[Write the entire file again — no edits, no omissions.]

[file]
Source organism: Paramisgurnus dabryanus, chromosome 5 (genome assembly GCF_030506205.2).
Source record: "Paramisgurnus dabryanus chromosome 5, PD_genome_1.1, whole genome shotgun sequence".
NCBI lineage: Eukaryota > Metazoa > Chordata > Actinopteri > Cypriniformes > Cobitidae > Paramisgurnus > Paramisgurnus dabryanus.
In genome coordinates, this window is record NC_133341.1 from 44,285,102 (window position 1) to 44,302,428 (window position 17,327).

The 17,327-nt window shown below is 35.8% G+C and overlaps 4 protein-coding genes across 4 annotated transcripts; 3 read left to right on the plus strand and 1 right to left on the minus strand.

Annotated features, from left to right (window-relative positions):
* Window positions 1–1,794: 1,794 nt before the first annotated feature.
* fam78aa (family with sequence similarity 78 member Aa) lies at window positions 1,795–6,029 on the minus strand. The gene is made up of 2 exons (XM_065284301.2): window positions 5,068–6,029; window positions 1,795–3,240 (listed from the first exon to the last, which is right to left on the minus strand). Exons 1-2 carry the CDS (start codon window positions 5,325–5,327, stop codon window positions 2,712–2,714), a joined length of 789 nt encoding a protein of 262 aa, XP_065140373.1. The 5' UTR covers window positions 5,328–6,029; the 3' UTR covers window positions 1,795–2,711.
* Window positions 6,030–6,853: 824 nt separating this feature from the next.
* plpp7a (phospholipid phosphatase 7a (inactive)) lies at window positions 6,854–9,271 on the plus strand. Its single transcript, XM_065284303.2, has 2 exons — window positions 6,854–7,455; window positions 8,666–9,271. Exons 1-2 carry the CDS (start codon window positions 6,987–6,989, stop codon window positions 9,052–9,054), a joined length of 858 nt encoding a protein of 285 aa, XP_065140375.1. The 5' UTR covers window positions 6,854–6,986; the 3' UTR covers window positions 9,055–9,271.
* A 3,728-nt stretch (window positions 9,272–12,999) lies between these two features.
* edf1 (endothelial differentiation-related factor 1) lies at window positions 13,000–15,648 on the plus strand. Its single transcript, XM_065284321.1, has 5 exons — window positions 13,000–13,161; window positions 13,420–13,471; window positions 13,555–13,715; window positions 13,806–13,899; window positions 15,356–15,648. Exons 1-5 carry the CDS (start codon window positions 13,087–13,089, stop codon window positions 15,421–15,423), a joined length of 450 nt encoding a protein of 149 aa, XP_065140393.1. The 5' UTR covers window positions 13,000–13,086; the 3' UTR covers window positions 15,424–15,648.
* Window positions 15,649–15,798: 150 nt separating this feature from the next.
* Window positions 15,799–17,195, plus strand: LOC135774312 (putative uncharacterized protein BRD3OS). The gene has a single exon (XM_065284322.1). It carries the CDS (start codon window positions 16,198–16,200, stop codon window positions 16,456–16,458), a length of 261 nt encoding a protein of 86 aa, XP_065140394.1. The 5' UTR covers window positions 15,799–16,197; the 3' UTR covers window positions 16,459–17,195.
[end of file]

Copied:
Source organism: Paramisgurnus dabryanus, chromosome 5 (genome assembly GCF_030506205.2).
Source record: "Paramisgurnus dabryanus chromosome 5, PD_genome_1.1, whole genome shotgun sequence".
NCBI lineage: Eukaryota > Metazoa > Chordata > Actinopteri > Cypriniformes > Cobitidae > Paramisgurnus > Paramisgurnus dabryanus.
In genome coordinates, this window is record NC_133341.1 from 44,285,102 (window position 1) to 44,302,428 (window position 17,327).

The 17,327-nt window shown below is 35.8% G+C and overlaps 4 protein-coding genes across 4 annotated transcripts; 3 read left to right on the plus strand and 1 right to left on the minus strand.

Annotated features, from left to right (window-relative positions):
* Window positions 1–1,794: 1,794 nt before the first annotated feature.
* fam78aa (family with sequence similarity 78 member Aa) lies at window positions 1,795–6,029 on the minus strand. The gene is made up of 2 exons (XM_065284301.2): window positions 5,068–6,029; window positions 1,795–3,240 (listed from the first exon to the last, which is right to left on the minus strand). Exons 1-2 carry the CDS (start codon window positions 5,325–5,327, stop codon window positions 2,712–2,714), a joined length of 789 nt encoding a protein of 262 aa, XP_065140373.1. The 5' UTR covers window positions 5,328–6,029; the 3' UTR covers window positions 1,795–2,711.
* Window positions 6,030–6,853: 824 nt separating this feature from the next.
* plpp7a (phospholipid phosphatase 7a (inactive)) lies at window positions 6,854–9,271 on the plus strand. Its single transcript, XM_065284303.2, has 2 exons — window positions 6,854–7,455; window positions 8,666–9,271. Exons 1-2 carry the CDS (start codon window positions 6,987–6,989, stop codon window positions 9,052–9,054), a joined length of 858 nt encoding a protein of 285 aa, XP_065140375.1. The 5' UTR covers window positions 6,854–6,986; the 3' UTR covers window positions 9,055–9,271.
* A 3,728-nt stretch (window positions 9,272–12,999) lies between these two features.
* edf1 (endothelial differentiation-related factor 1) lies at window positions 13,000–15,648 on the plus strand. Its single transcript, XM_065284321.1, has 5 exons — window positions 13,000–13,161; window positions 13,420–13,471; window positions 13,555–13,715; window positions 13,806–13,899; window positions 15,356–15,648. Exons 1-5 carry the CDS (start codon window positions 13,087–13,089, stop codon window positions 15,421–15,423), a joined length of 450 nt encoding a protein of 149 aa, XP_065140393.1. The 5' UTR covers window positions 13,000–13,086; the 3' UTR covers window positions 15,424–15,648.
* Window positions 15,649–15,798: 150 nt separating this feature from the next.
* Window positions 15,799–17,195, plus strand: LOC135774312 (putative uncharacterized protein BRD3OS). The gene has a single exon (XM_065284322.1). It carries the CDS (start codon window positions 16,198–16,200, stop codon window positions 16,456–16,458), a length of 261 nt encoding a protein of 86 aa, XP_065140394.1. The 5' UTR covers window positions 15,799–16,197; the 3' UTR covers window positions 16,459–17,195.